The function is a monotonic, sublinear mapping on and implies that there exists a bounded, convex, and closed subset such that where denotes the collection of nonnegative elements in .

In this paper, we only consider nondegenerate -normal distribution; that is, there exists some such that for any .

Definition 5. (i) Let denote the space of -valued continuous functions on with and let be the canonical process. Set Let be a given monotonic and sublinear function. -expectation is a sublinear expectation defined by for all , where are identically distributed -dimensional -normally distributed random vectors in a sublinear expectation space such that is independent of for every . The corresponding canonical process is called a -Brownian motion.
(ii) For each fixed , the conditional -expectation for , where without loss of generality we suppose , is defined by where

For each fixed , we set For each , we denote by (resp., ) the completion of (resp., ) under the norm . It is easy to check that for and can be extended continuously to .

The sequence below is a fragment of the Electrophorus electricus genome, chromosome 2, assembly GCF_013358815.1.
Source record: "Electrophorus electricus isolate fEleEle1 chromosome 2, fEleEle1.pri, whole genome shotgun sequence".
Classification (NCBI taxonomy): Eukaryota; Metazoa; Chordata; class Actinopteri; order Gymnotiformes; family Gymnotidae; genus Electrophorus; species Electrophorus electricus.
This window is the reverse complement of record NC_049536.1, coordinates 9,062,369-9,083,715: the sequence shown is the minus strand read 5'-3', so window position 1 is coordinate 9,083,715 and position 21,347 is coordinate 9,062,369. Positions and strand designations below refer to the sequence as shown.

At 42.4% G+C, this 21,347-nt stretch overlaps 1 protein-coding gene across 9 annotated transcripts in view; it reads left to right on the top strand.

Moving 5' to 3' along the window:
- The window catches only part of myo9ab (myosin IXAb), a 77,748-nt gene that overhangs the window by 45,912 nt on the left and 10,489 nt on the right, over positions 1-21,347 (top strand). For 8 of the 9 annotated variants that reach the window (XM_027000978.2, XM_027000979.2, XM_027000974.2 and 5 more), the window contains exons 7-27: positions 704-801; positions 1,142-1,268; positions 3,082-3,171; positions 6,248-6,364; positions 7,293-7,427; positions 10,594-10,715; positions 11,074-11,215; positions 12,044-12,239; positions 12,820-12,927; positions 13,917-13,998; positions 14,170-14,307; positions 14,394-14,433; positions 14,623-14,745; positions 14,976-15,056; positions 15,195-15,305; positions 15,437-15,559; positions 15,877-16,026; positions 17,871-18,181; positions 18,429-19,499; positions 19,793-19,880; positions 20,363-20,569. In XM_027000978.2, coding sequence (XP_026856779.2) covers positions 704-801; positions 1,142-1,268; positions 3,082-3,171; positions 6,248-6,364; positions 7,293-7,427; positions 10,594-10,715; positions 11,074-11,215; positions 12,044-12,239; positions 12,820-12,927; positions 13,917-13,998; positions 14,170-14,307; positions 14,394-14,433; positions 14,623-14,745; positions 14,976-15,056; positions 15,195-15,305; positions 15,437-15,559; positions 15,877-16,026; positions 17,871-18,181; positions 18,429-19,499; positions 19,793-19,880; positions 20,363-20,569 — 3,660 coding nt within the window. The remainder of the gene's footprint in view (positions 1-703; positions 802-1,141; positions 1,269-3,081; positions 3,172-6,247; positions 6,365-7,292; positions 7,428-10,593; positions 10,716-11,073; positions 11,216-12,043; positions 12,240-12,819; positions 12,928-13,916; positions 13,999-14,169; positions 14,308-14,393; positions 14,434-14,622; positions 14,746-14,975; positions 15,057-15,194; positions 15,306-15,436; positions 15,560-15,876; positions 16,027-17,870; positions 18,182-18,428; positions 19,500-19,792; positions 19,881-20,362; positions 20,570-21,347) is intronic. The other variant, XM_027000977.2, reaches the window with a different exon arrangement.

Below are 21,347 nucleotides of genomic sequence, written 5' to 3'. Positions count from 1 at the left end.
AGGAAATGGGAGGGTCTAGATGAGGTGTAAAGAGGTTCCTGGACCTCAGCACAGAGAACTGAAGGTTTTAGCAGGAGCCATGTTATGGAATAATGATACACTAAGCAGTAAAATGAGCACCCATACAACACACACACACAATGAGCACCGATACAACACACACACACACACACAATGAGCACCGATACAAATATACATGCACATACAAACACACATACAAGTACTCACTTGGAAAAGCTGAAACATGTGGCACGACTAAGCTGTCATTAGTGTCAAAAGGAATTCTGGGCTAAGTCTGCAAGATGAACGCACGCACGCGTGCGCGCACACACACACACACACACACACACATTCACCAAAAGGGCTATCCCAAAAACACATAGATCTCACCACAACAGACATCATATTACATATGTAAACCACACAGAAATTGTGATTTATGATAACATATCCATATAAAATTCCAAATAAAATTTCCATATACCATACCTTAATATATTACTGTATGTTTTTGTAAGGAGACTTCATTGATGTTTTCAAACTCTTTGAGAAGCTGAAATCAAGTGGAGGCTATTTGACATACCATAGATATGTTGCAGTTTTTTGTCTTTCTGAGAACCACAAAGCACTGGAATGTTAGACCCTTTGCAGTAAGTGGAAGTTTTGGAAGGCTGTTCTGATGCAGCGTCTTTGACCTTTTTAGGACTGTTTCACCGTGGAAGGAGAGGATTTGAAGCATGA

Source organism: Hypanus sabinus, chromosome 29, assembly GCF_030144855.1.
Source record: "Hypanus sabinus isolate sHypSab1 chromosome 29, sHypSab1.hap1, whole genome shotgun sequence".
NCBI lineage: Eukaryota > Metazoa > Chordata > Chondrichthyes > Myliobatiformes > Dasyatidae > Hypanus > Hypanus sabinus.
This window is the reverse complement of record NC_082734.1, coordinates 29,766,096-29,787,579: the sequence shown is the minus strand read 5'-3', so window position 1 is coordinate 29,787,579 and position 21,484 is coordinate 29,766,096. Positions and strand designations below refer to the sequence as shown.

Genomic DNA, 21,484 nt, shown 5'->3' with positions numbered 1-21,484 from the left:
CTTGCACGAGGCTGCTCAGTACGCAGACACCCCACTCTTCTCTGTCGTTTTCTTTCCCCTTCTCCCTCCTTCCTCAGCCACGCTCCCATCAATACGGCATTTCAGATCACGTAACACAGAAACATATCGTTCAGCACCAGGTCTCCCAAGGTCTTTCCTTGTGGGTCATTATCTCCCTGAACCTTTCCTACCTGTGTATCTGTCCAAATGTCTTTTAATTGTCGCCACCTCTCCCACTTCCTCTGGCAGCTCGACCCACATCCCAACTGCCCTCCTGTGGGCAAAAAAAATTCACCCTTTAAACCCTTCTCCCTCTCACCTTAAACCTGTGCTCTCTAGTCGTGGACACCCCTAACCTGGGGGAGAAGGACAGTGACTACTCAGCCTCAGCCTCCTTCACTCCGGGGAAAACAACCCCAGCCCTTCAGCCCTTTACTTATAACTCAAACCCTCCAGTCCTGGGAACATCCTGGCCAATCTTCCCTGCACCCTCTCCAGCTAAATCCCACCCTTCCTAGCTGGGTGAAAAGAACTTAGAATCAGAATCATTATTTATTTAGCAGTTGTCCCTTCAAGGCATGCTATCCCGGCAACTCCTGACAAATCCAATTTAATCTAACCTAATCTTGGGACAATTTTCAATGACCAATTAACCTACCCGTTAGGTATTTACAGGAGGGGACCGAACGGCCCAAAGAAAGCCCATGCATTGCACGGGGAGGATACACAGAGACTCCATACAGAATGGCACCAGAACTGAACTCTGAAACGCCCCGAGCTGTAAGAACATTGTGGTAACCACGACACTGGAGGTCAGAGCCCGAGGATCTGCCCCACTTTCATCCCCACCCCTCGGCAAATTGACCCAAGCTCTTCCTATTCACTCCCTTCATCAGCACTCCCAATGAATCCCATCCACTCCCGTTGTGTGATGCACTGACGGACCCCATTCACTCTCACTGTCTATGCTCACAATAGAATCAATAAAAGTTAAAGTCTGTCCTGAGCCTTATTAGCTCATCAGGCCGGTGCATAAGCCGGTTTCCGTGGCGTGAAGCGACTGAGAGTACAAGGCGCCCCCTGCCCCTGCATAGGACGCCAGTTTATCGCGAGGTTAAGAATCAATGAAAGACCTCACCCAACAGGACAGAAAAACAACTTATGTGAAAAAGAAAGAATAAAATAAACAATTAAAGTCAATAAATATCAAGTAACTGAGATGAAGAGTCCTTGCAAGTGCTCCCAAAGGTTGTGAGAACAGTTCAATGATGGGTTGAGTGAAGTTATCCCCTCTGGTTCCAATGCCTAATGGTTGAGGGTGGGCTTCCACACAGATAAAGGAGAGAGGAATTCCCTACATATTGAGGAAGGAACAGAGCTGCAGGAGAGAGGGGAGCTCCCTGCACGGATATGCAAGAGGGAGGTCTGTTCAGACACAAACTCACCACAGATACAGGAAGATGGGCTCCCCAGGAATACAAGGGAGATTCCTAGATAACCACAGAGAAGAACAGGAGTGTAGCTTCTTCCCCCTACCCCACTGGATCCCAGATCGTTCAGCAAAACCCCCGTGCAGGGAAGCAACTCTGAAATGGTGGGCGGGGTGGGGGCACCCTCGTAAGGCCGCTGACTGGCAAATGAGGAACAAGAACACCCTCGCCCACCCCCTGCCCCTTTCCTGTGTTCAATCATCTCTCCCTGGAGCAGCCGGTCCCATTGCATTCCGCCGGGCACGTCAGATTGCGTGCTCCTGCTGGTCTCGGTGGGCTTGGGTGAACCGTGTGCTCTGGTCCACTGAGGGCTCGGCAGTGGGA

For each fixed , is a -dimensional -Brownian motion, where , and . Let , , be a sequence of partitions of such that ; the quadratic variation process of is defined by For each fixed , the mutual variation process of and is defined by

Definition 6. For fixed , let be the collection of processes in the following form: for a given partition of , where , . For , one denotes by , the completion of under the norms , , respectively.

For each , we can define the integrals and for each , . For each with , we can define Itô's integral .

Let . For and , set . Denote by the completion of under the norm .

We consider the following type of -BSDEs (in this paper, we always use Einstein convention): where satisfy the following properties.(H1)There exists some such that for any .(H2)There exists some such that

For simplicity, we denote by the collection of processes such that , , is a decreasing -martingale with and .

Definition 7. Let and and satisfy (H1) and (H2) for some . A triplet of processes is called a solution of (13) if for some the following properties hold:(a);(b).

Theorem 8 (see [15]). Assume that and and satisfy (H1) and (H2) for some . Then, (13) has a unique solution . Moreover, for any , one has , , and .

We have the following estimates.